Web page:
Some states have additional regulations, usually based on information from the Association of American Feed Control Officials (AAFCO). In fact, many commercially prepared dog foods will use the so-called “stringent” testing controls required by the AAFCO to validate their products. You may be interested to know however, that these controls are minimal. To meet AAFCO’s requirements, a product either has to meet the nutritional guidelines it sets forth or pass a food trial.
These trials, however, are not nearly as scientific as one might expect. In fact, they only require that a minimum of 8 dogs be participants in the test and that the testing period run for a minimum of six months. A product is considered “safe” if the dogs don’t lose more than 15% of their original body weight, don’t die or aren’t removed from the test because of nutritional causes and that at least 6 of 8 dogs complete the test.
Although the AAFCO does provide a little regulation over the industry, the truth of the matter is – commercially prepared dog food is not subject to quality control. According to the AAFCO guidelines, any product that lists a type of meat in its name must contain at least 95% of that particular type of meat minus the water needed for processing. This holds true for beef, chicken, fish and lamb. If a product is classified as a “dinner”, “platter” or “entrée”, the requirement for the percentage of that ingredient drops to a minimum of 25%. A product label that uses the word “with” on the other hand must contain only 3% of the named ingredient. “Flavored” products only have to contain enough of the ingredient to be detectable.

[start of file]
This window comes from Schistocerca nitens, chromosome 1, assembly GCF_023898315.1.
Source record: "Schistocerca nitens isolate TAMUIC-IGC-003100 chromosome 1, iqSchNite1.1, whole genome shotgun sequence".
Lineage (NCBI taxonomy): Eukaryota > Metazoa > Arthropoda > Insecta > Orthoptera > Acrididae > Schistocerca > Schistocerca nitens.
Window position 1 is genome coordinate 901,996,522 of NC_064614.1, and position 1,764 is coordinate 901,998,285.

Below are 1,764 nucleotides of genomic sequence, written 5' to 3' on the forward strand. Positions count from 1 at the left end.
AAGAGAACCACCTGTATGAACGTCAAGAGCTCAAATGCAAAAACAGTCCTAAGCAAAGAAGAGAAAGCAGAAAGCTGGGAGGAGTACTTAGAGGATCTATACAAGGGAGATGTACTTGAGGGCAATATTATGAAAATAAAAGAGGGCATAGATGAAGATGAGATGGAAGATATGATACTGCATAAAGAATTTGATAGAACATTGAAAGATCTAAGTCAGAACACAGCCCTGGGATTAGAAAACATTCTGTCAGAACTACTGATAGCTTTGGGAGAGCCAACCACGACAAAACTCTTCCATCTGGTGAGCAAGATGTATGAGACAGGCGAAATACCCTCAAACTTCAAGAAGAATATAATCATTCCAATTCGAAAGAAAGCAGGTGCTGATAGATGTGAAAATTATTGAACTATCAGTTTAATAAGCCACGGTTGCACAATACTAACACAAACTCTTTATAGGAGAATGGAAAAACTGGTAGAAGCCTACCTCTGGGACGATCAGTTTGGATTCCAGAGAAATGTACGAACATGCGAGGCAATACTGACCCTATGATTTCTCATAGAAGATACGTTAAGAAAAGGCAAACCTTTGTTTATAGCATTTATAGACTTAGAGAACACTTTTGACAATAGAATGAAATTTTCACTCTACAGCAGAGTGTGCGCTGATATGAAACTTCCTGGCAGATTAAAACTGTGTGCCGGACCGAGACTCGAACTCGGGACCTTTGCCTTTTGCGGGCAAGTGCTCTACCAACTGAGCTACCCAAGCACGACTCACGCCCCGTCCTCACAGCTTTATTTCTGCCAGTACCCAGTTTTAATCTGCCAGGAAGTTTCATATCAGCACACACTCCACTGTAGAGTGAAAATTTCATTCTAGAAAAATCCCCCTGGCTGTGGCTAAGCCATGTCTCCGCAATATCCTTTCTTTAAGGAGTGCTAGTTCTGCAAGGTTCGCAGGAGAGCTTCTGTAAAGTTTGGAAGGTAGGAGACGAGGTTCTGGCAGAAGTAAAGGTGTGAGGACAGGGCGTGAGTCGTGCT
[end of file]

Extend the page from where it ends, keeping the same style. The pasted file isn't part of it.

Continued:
Widespread use of artificial preservatives is another red flag. Regulations only require that the preservatives be listed, not that they’ve been proven safe for your pet. Many of these ingredients including; BHA, BHT, ethoxyquin and other chemicals that have been linked to liver and kidney dysfunction as well as allergic reactions, organ failure and skin problems in dogs.
As a caring Chihuahua owner, the lesson is that you simply cannot blindly trust that a commercial dog food is a safe choice for your pet. Can you still feed commercially prepared foods? The answer is yes, but with extreme caution.